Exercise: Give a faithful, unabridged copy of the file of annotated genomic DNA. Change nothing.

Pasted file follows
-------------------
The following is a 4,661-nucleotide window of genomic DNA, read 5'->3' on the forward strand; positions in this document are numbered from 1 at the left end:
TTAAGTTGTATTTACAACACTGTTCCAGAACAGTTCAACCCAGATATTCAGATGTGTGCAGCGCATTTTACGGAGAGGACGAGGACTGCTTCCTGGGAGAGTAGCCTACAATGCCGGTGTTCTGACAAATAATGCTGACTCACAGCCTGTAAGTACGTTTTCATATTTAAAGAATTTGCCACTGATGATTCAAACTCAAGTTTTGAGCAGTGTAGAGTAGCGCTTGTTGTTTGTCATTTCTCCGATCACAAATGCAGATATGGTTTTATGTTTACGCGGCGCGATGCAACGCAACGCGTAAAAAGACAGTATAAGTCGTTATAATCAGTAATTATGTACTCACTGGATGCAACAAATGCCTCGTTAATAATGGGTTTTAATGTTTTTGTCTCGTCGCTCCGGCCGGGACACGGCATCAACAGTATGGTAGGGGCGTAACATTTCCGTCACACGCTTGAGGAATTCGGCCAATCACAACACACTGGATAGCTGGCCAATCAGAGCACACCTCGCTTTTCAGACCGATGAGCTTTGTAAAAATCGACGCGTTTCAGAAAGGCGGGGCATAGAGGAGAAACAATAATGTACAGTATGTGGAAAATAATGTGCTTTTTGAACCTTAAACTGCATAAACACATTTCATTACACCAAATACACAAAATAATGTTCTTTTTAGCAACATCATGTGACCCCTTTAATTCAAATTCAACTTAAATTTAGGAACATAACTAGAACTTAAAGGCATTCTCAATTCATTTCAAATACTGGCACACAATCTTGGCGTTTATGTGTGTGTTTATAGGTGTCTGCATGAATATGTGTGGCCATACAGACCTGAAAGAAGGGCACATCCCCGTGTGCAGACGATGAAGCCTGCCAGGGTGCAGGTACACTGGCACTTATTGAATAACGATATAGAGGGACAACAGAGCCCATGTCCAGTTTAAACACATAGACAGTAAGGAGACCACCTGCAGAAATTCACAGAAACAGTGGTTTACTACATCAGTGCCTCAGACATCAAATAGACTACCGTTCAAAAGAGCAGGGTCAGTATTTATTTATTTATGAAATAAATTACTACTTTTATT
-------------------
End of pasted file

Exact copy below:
The following is a 4,661-nucleotide window of genomic DNA, read 5'->3' on the forward strand; positions in this document are numbered from 1 at the left end:
TTAAGTTGTATTTACAACACTGTTCCAGAACAGTTCAACCCAGATATTCAGATGTGTGCAGCGCATTTTACGGAGAGGACGAGGACTGCTTCCTGGGAGAGTAGCCTACAATGCCGGTGTTCTGACAAATAATGCTGACTCACAGCCTGTAAGTACGTTTTCATATTTAAAGAATTTGCCACTGATGATTCAAACTCAAGTTTTGAGCAGTGTAGAGTAGCGCTTGTTGTTTGTCATTTCTCCGATCACAAATGCAGATATGGTTTTATGTTTACGCGGCGCGATGCAACGCAACGCGTAAAAAGACAGTATAAGTCGTTATAATCAGTAATTATGTACTCACTGGATGCAACAAATGCCTCGTTAATAATGGGTTTTAATGTTTTTGTCTCGTCGCTCCGGCCGGGACACGGCATCAACAGTATGGTAGGGGCGTAACATTTCCGTCACACGCTTGAGGAATTCGGCCAATCACAACACACTGGATAGCTGGCCAATCAGAGCACACCTCGCTTTTCAGACCGATGAGCTTTGTAAAAATCGACGCGTTTCAGAAAGGCGGGGCATAGAGGAGAAACAATAATGTACAGTATGTGGAAAATAATGTGCTTTTTGAACCTTAAACTGCATAAACACATTTCATTACACCAAATACACAAAATAATGTTCTTTTTAGCAACATCATGTGACCCCTTTAATTCAAATTCAACTTAAATTTAGGAACATAACTAGAACTTAAAGGCATTCTCAATTCATTTCAAATACTGGCACACAATCTTGGCGTTTATGTGTGTGTTTATAGGTGTCTGCATGAATATGTGTGGCCATACAGACCTGAAAGAAGGGCACATCCCCGTGTGCAGACGATGAAGCCTGCCAGGGTGCAGGTACACTGGCACTTATTGAATAACGATATAGAGGGACAACAGAGCCCATGTCCAGTTTAAACACATAGACAGTAAGGAGACCACCTGCAGAAATTCACAGAAACAGTGGTTTACTACATCAGTGCCTCAGACATCAAATAGACTACCGTTCAAAAGAGCAGGGTCAGTATTTATTTATTTATGAAATAAATTACTACTTTTATT